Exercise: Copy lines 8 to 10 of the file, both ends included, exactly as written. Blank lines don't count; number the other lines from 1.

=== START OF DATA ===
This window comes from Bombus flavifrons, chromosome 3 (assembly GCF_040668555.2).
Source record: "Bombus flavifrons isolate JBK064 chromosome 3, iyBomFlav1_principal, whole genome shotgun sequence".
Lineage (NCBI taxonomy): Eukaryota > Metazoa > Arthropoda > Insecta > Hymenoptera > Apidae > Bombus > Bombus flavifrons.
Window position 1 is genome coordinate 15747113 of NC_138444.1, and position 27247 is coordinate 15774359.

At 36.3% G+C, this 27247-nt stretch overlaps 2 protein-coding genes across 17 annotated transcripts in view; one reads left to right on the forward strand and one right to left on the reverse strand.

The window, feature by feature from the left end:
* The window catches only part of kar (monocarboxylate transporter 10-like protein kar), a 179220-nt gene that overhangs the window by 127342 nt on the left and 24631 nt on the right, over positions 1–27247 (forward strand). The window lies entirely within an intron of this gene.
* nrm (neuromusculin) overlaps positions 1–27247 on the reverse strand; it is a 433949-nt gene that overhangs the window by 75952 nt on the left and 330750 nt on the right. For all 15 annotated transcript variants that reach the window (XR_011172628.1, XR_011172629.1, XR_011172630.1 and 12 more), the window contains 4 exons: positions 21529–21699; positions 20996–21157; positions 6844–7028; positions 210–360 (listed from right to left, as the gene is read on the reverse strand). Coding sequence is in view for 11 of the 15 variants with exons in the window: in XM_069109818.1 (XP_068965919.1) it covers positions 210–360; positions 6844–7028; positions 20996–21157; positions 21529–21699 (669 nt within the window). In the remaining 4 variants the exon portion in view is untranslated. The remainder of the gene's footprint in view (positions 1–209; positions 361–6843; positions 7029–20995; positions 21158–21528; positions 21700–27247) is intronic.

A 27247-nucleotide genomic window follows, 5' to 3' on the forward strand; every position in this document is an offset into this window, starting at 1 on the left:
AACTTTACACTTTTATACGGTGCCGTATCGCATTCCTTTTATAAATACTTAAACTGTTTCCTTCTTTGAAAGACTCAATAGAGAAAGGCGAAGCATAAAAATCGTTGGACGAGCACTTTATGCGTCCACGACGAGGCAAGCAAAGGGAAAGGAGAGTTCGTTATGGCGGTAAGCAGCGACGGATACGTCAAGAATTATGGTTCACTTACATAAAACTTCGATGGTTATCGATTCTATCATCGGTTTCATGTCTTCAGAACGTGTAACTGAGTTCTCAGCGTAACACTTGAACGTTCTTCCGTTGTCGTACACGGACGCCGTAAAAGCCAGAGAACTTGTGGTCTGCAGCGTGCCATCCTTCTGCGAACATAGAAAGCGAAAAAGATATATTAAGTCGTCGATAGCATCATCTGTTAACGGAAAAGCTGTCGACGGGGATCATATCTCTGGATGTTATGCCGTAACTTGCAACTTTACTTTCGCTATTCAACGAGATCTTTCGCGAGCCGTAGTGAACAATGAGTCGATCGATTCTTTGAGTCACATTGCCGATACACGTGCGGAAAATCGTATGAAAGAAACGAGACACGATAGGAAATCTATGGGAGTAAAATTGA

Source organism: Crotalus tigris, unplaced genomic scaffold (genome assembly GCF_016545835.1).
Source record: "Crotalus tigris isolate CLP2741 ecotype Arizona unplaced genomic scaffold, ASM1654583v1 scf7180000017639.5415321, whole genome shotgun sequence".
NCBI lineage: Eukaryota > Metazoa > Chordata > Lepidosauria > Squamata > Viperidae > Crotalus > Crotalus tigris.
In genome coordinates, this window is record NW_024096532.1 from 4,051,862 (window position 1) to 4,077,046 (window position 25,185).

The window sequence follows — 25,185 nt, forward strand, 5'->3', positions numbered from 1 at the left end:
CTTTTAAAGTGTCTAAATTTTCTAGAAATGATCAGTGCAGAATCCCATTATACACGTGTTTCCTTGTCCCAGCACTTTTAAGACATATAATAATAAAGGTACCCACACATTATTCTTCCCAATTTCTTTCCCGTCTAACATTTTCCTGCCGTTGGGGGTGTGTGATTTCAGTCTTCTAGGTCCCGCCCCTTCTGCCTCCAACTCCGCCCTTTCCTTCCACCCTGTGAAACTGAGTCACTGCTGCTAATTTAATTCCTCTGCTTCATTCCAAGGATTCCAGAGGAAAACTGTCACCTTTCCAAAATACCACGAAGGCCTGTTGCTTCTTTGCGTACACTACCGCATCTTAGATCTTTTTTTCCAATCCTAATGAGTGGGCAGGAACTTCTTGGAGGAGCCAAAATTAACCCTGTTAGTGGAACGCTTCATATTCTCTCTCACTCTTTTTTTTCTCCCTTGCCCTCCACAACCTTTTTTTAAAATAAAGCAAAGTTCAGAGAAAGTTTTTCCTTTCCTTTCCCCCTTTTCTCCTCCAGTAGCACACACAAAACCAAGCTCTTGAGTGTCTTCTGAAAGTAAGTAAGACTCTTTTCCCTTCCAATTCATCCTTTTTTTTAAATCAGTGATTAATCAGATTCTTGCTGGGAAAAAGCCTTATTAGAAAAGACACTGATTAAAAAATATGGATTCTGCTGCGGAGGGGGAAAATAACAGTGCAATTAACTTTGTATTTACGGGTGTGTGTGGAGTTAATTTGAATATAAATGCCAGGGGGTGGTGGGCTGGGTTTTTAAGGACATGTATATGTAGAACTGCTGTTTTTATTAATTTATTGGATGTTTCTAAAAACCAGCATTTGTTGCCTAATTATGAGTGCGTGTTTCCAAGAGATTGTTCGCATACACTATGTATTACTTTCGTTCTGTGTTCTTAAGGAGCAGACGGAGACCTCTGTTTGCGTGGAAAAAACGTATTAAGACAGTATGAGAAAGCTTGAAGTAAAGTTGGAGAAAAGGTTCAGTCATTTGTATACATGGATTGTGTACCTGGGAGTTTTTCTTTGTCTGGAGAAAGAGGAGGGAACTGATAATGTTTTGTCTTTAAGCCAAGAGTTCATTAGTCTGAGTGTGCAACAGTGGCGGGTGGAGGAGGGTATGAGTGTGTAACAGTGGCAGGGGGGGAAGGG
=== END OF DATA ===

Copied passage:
* nrm (neuromusculin) overlaps positions 1–27247 on the reverse strand; it is a 433949-nt gene that overhangs the window by 75952 nt on the left and 330750 nt on the right. For all 15 annotated transcript variants that reach the window (XR_011172628.1, XR_011172629.1, XR_011172630.1 and 12 more), the window contains 4 exons: positions 21529–21699; positions 20996–21157; positions 6844–7028; positions 210–360 (listed from right to left, as the gene is read on the reverse strand). Coding sequence is in view for 11 of the 15 variants with exons in the window: in XM_069109818.1 (XP_068965919.1) it covers positions 210–360; positions 6844–7028; positions 20996–21157; positions 21529–21699 (669 nt within the window). In the remaining 4 variants the exon portion in view is untranslated. The remainder of the gene's footprint in view (positions 1–209; positions 361–6843; positions 7029–20995; positions 21158–21528; positions 21700–27247) is intronic.

A 27247-nucleotide genomic window follows, 5' to 3' on the forward strand; every position in this document is an offset into this window, starting at 1 on the left:
AACTTTACACTTTTATACGGTGCCGTATCGCATTCCTTTTATAAATACTTAAACTGTTTCCTTCTTTGAAAGACTCAATAGAGAAAGGCGAAGCATAAAAATCGTTGGACGAGCACTTTATGCGTCCACGACGAGGCAAGCAAAGGGAAAGGAGAGTTCGTTATGGCGGTAAGCAGCGACGGATACGTCAAGAATTATGGTTCACTTACATAAAACTTCGATGGTTATCGATTCTATCATCGGTTTCATGTCTTCAGAACGTGTAACTGAGTTCTCAGCGTAACACTTGAACGTTCTTCCGTTGTCGTACACGGACGCCGTAAAAGCCAGAGAACTTGTGGTCTGCAGCGTGCCATCCTTCTGCGAACATAGAAAGCGAAAAAGATATATTAAGTCGTCGATAGCATCATCTGTTAACGGAAAAGCTGTCGACGGGGATCATATCTCTGGATGTTATGCCGTAACTTGCAACTTTACTTTCGCTATTCAACGAGATCTTTCGCGAGCCGTAGTGAACAATGAGTCGATCGATTCTTTGAGTCACATTGCCGATACACGTGCGGAAAATCGTATGAAAGAAACGAGACACGATAGGAAATCTATGGGAGTAAAATTGA